Sunday, November 10, 2019

Nickel Boys by Colson Whitehead

After plowing through part one of The Nickel Boys by Colson Whitehead, I was interrupted. A good interruption requiring me to put the book down and go meet a friend for coffee. I texted my friend before leaving to say "I just finished part one. I think this break will do me good cause I can feel that parts two and three are gonna knock me out."

Part one had developed a protagonist character in Elwood who I started to care too much for. That's always step one of getting knocked out, I think. Caring too much. What I love about the caring I feel when reading Whitehead's work is that it's not developed through hyperbole or melodrama. It's through literary restraint.

Prior to being unjustifiably picked up and placed in a "reform" school in Tallahassee called The Nickel Academy, Elwood's future looked bright. Through the love of his grandmother and the speeches of Dr. Martin Luther King Jr. that he listened to on repeat, dignity became his north star. And once he was at Nickel, he planned to achieve faster than others in order to be quickly released. That was his plan. "That was his resistance (page 62)."

But what The Nickel Boys made me grapple with, given its true nature as a facility that brutally abused and killed its detainees is this: What happens to noble north stars and dignified resistance when undignified people are in charge of systems designed to keep you down?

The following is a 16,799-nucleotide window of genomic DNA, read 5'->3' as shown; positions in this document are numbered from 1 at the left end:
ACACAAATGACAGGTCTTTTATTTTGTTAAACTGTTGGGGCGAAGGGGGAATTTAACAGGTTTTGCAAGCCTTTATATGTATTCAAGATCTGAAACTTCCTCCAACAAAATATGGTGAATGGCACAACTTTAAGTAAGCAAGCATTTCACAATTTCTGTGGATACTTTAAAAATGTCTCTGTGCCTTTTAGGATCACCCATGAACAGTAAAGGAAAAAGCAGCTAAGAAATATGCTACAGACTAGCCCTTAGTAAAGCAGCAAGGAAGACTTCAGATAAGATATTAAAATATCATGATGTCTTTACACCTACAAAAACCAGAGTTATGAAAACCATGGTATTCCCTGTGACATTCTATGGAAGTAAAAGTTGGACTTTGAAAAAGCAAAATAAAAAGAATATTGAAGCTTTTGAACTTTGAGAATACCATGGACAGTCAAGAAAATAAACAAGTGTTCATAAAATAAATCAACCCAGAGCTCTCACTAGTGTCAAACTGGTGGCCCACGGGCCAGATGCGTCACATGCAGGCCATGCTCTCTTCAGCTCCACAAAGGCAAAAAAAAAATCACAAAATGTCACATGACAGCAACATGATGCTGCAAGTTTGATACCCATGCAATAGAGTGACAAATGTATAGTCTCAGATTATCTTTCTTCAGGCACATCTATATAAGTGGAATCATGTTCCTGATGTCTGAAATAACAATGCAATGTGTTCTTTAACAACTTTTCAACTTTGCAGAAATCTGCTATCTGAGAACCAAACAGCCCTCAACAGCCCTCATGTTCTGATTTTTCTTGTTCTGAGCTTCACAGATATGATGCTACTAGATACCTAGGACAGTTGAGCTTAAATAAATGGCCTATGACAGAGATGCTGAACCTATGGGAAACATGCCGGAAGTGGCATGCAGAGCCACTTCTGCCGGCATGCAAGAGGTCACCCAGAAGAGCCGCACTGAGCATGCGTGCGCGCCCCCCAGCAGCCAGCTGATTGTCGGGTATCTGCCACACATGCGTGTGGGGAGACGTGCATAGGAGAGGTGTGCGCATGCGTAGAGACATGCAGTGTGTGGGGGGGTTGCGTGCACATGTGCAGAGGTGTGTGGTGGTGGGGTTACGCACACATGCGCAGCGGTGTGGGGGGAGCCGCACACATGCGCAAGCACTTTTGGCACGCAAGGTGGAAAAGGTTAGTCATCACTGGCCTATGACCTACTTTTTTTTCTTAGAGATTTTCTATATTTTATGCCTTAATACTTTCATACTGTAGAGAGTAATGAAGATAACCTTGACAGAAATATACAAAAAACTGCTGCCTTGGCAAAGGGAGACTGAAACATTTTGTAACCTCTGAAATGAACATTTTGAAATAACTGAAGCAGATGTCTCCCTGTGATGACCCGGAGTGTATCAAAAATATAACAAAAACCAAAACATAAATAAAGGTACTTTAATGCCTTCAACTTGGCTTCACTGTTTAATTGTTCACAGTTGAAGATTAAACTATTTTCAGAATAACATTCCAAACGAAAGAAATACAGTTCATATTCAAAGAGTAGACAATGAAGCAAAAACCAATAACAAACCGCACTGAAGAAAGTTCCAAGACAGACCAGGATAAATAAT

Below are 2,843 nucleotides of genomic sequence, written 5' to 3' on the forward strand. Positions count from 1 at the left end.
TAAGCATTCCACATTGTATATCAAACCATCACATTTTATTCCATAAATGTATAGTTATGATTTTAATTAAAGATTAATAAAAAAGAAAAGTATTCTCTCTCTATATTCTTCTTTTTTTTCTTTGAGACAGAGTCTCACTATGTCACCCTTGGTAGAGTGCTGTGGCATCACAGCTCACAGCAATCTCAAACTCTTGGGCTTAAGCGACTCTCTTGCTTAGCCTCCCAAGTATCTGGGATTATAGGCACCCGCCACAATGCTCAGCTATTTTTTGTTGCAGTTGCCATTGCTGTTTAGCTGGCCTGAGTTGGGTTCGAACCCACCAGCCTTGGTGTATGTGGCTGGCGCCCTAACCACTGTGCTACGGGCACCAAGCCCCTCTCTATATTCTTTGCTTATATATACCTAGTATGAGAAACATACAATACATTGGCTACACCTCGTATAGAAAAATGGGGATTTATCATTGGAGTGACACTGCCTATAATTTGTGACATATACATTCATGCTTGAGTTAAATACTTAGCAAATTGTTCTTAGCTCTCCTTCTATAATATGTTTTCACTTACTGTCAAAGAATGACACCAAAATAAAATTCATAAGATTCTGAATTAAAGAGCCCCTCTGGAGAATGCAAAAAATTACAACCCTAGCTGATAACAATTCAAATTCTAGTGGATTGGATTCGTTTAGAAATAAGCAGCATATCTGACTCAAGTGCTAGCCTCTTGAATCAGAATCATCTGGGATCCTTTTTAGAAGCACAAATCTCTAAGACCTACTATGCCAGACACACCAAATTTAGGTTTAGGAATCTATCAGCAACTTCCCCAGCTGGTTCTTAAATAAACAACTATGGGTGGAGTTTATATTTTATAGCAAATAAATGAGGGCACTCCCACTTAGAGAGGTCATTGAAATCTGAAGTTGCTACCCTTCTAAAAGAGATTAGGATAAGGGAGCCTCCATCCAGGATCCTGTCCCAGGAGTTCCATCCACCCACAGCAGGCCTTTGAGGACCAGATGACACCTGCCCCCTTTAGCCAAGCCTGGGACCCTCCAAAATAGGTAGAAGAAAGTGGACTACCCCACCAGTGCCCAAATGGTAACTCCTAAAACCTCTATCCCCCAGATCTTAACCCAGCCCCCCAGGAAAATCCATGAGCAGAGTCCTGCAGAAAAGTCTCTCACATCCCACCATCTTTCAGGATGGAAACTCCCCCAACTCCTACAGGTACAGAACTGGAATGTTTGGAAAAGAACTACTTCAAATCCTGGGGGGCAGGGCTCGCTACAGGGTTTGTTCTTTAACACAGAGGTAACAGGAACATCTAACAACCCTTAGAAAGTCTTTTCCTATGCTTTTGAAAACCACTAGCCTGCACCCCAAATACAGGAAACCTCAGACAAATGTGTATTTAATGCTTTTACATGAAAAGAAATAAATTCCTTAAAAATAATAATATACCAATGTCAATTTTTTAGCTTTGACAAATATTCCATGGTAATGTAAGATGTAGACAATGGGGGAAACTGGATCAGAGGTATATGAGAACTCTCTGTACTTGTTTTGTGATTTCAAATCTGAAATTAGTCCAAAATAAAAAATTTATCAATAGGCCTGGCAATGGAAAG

For Elwood, what happens is that IN ALL THINGS, even in the face of unfairness, the dignified decide to act with hope by continuing to create context. Because isn't it context that MLK Jr created by writing the letter from the Birmingham jail? And isn't the journal that Elwood kept writing at Nickel also an act of creating context in hopes that people who care, people with dignity, will one day understand? As Elwood explains: "One thing gave birth to the other--without the cell, no magnificent call to action (page 193)." A truth that gets to the heart of scripture that says not "FOR all things" but rather "IN all things give thanks (I Thessalonians 5:18)."

I personally toggle back and forth from Elwood's hope and his friend Turner's cynicism. Conceptually from peace to violence. Practically from love to hate. It's so dizzying sometimes that I feel close to being knocked out.

No comments:

Post a Comment